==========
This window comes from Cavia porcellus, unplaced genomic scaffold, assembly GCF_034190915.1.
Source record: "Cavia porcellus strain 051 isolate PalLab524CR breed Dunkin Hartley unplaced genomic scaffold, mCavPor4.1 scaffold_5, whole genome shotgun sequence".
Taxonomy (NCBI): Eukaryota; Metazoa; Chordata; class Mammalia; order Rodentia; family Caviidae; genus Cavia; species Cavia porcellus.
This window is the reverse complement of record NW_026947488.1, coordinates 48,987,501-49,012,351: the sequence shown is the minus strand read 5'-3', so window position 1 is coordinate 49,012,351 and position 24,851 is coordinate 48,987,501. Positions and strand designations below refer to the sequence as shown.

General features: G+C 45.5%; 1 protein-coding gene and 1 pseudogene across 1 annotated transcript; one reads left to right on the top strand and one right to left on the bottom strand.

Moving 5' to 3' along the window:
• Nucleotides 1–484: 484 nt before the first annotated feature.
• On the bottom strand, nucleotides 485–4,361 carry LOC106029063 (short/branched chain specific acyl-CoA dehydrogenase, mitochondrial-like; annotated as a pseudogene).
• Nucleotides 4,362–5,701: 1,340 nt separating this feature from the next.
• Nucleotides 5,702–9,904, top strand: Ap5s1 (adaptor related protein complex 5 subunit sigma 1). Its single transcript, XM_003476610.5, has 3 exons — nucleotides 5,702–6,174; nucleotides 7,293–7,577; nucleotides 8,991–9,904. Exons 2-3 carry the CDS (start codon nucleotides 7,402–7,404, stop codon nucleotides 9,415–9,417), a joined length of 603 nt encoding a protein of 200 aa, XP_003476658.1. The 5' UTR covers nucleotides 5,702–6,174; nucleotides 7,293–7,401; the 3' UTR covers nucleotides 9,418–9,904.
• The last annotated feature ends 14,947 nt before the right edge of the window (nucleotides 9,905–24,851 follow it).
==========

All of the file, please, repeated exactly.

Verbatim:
This window comes from Cavia porcellus, unplaced genomic scaffold, assembly GCF_034190915.1.
Source record: "Cavia porcellus strain 051 isolate PalLab524CR breed Dunkin Hartley unplaced genomic scaffold, mCavPor4.1 scaffold_5, whole genome shotgun sequence".
Taxonomy (NCBI): Eukaryota; Metazoa; Chordata; class Mammalia; order Rodentia; family Caviidae; genus Cavia; species Cavia porcellus.
This window is the reverse complement of record NW_026947488.1, coordinates 48,987,501-49,012,351: the sequence shown is the minus strand read 5'-3', so window position 1 is coordinate 49,012,351 and position 24,851 is coordinate 48,987,501. Positions and strand designations below refer to the sequence as shown.

General features: G+C 45.5%; 1 protein-coding gene and 1 pseudogene across 1 annotated transcript; one reads left to right on the top strand and one right to left on the bottom strand.

Moving 5' to 3' along the window:
• Nucleotides 1–484: 484 nt before the first annotated feature.
• On the bottom strand, nucleotides 485–4,361 carry LOC106029063 (short/branched chain specific acyl-CoA dehydrogenase, mitochondrial-like; annotated as a pseudogene).
• Nucleotides 4,362–5,701: 1,340 nt separating this feature from the next.
• Nucleotides 5,702–9,904, top strand: Ap5s1 (adaptor related protein complex 5 subunit sigma 1). Its single transcript, XM_003476610.5, has 3 exons — nucleotides 5,702–6,174; nucleotides 7,293–7,577; nucleotides 8,991–9,904. Exons 2-3 carry the CDS (start codon nucleotides 7,402–7,404, stop codon nucleotides 9,415–9,417), a joined length of 603 nt encoding a protein of 200 aa, XP_003476658.1. The 5' UTR covers nucleotides 5,702–6,174; nucleotides 7,293–7,401; the 3' UTR covers nucleotides 9,418–9,904.
• The last annotated feature ends 14,947 nt before the right edge of the window (nucleotides 9,905–24,851 follow it).